It’s been a year. I took a little orange pill this morning, now blessedly covered by insurance from my new job, and on Thursday I’ll spend an hour in Cognitive Behavioral Therapy.  I bought a sun lamp and I sit by it for a while every day.  Jocie comes to the gym with me and I make myself push through it – whatever it happens to be that day.

My counselor tells me I need to slow down and stop talking so I can start feeling things. She says that I explain my pain away and talk through my sadness. She’s probably right. After all, last week at our session, we sat in silence for 15 minutes. It was uncomfortable and awkward and I cried for two hours that night.

I sit at my table, still decorated from the dinner party Jocie and I threw on Saturday night.  As I dip a warm crust of buttered bread into my soup, my apartment is silent. I am slowing down. I am not talking.

I am feeling things.

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The One Where I Learned from Watching Her

I push the box of cereal further back on the conveyor belt. After all, there’s already 3 or 4 produce-related items there, and I have to keep them all together so it’s easier to put the groceries away when I get home.

I fold the sleeves of my shirts in first, then fold them up into thirds.

When the baby I’m holding starts whimpering, I whisper, “what’s your matter?” as I bounce them gently on my hip.

My hand mixer and my grill utensils are in the same drawer.

When the pastor makes a particularly eloquent point in church I find myself saying “hmm” under my breath.

I gasp sharply as I swerve to miss a raccoon in the road.  My boyfriend jumps, annoyed and startled.

The slightest relational conflict cuts me deep, and I’m loyal to a fault – I won’t let go of friendships that should be over, constantly reaching out again and again.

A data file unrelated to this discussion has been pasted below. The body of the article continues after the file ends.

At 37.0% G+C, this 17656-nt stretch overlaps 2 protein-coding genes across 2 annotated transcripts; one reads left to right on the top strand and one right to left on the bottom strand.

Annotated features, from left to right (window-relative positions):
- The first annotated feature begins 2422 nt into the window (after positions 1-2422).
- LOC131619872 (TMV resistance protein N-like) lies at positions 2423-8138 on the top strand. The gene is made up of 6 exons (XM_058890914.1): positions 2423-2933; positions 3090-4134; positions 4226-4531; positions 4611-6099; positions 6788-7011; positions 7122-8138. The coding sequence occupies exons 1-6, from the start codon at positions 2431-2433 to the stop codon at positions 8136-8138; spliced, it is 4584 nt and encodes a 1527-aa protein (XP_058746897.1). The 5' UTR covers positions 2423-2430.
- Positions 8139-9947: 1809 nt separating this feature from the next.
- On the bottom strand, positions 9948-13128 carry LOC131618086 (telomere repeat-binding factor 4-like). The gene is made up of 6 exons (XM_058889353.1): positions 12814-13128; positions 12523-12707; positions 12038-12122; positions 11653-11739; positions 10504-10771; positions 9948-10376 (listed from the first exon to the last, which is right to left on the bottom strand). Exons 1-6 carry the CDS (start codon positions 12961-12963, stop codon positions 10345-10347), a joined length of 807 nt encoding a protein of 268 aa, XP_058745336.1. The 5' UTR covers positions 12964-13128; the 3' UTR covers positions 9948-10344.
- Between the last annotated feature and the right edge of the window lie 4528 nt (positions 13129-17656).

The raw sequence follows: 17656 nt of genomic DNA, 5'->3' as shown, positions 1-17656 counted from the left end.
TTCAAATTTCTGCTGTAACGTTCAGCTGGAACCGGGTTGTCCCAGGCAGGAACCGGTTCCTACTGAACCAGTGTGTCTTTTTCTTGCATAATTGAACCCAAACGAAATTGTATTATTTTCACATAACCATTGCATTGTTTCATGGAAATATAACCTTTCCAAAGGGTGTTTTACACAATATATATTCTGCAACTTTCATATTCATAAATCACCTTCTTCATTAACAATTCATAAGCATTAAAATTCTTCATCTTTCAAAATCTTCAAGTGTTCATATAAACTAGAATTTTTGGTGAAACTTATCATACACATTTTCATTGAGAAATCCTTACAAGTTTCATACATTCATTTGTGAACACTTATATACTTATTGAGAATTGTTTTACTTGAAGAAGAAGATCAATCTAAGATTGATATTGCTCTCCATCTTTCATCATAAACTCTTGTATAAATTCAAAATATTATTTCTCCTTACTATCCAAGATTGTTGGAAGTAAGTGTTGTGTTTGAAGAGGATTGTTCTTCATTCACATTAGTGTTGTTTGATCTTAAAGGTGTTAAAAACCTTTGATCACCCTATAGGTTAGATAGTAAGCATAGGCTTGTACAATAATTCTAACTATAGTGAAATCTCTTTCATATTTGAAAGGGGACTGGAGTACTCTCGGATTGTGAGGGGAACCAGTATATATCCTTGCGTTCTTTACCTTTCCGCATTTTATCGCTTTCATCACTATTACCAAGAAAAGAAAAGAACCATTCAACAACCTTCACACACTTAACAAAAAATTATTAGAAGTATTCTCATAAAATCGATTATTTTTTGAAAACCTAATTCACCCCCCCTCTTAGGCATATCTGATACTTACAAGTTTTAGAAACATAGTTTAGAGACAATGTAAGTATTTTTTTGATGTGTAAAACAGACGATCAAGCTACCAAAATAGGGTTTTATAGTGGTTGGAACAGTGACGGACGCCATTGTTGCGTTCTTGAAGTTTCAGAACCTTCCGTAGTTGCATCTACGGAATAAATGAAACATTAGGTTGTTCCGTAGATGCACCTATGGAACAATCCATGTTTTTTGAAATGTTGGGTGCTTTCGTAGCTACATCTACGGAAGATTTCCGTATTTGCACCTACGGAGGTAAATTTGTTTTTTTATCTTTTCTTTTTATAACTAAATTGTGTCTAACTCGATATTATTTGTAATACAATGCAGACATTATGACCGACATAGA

I find joy in the outdoors, in walking barefoot through the cold, damp dirt of a garden or letting a calf suck on my fingers. Fall is my favorite season; I love to crunch the leaves.

Travel runs in my veins, and I would accept a ticket to anywhere as long as I could explore like a local instead of being a tourist.

I sing “give me that foot” when I put kids’ shoes on. When I read “Love You Forever,” I know how the song is supposed to sound.

For every day of my 22 years, my mother has been teaching me. Though I have not always recognized it as such, I’ve constantly been learning.  How to boil an egg, scrub a toilet, fold clothes (though I do that far less frequently than she, and much more slowly), respond to service workers, and treat the elderly.  As I attempt to be an “adult,” I see more of my mother in myself every day.  I hear her in my phone voice, I see her in the way I hold babies and talk to kittens.  She hovers in the memories of childhood, the little routines and traditions I hope to one day pass on to my children.

I remember asking her, once, why she did something the way she did.

“That’s how Nana always did it,” she replied. “I learned from watching her.”

At the time, I didn’t fully grasp the depth of the comment, but I think I’m starting to now.  See, we never sat down and had “How To Be An Adult” lessons. My mother never handed me handbooks about tucking the sheets into hospital-style corners or gave me worksheets about appreciating the world around me and loving those different than me.  Instead, she showed me in quiet ways, by living out her life in a manner worthy of exemplifying. When I see her traits in myself, I am proud to say that “I am my mother’s daughter.” She taught me every day, and she’s still teaching me today. Through lengthy daily phone calls, visits home and ceaseless prayers, she continues to teach me.

I was asked the other day why I did something the way I did.

“That’s how my mom always did it,” I replied.  “I learned from watching her.”